Bug introduction in detail

How far can we push Ko’s framework on error introduction? Can we do a better job of putting programmers under the microscope and really zoom in on what happens when bugs are introduced?

Syntax Pragmatics

I’m pretty sure from my work on DSLs that syntax matters. Can I drop another level of abstraction and find out why? This would be an investigation of the connections between semiotics, programming languages and information visualization.

A Language for Empirical Programming Language Design

If we want to learn about the usability of programming language features, we’d like to be able to turn features on and off. Most languages are designed to be as good as possible for real-world use. What about a language with dozens of syntactic and semantic knobs just for experimenting on features in isolation?


2 Responses to “Research Ideas”

  1. Ian Says:

    There are some really good ideas there – the Machine Learning one sounds very interesting. The tool aware development sounds very practical – it certainly applies to the development we’re doing … and trying to convince release management that you’re making a change for maintainability can be a challenge.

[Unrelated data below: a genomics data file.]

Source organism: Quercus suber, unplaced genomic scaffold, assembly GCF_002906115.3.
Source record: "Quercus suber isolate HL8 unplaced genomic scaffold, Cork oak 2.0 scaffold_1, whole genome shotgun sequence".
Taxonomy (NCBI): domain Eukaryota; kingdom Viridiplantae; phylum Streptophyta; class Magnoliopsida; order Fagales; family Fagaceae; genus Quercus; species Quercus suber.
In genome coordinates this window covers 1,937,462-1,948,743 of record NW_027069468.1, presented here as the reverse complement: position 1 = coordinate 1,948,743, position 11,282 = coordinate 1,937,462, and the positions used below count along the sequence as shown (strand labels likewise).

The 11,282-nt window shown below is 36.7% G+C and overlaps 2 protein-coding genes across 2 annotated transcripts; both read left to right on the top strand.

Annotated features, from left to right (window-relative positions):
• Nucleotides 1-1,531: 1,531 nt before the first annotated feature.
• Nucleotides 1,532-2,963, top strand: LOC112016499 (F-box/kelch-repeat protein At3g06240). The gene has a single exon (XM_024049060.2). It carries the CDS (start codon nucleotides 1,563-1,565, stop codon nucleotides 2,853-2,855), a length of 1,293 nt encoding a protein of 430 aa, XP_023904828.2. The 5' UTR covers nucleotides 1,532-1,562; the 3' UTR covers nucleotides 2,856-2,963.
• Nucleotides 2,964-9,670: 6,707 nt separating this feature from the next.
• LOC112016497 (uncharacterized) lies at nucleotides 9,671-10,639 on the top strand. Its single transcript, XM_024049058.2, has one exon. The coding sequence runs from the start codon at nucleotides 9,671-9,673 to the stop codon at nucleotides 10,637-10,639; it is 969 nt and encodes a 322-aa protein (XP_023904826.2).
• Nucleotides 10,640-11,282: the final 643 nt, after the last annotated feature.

Another idea I would put forward for you, is efficient scheduling algorithms for these new CPUs that have multi-cores, turbo boost, and hyper threading. Some of what is being done today seems counter to what *real* programs/systems might want … i.e. when there is less going on (fewer cores active), the processor kicks into turbo boost mode … so it can get 1 task done really fast, or many tasks done at a moderate pace. Similarly, scheduling lower priority work on virtual cpus and stuff like that. I have no idea what kinds of research (if any) is being one in this seemingly emerging area.

    …sounds like you’ll have more research to do before Project February can be completed!

  2. George Says:

    I think your AIT & ML direction is a bad choice for you to pursue for a PhD.

    On a somewhat unrelated note, it seems that if anyone has been strip-mining information theory for insights it has been machine learning researchers.

    Algorithmic information theory sometimes strikes me as a silly name since there are so many things in the field that aren’t computable.

    I recommend “the industry”, but maybe that is only because the other ideas you listed don’t really excite me that much, so if they excite you obviously you should go for them.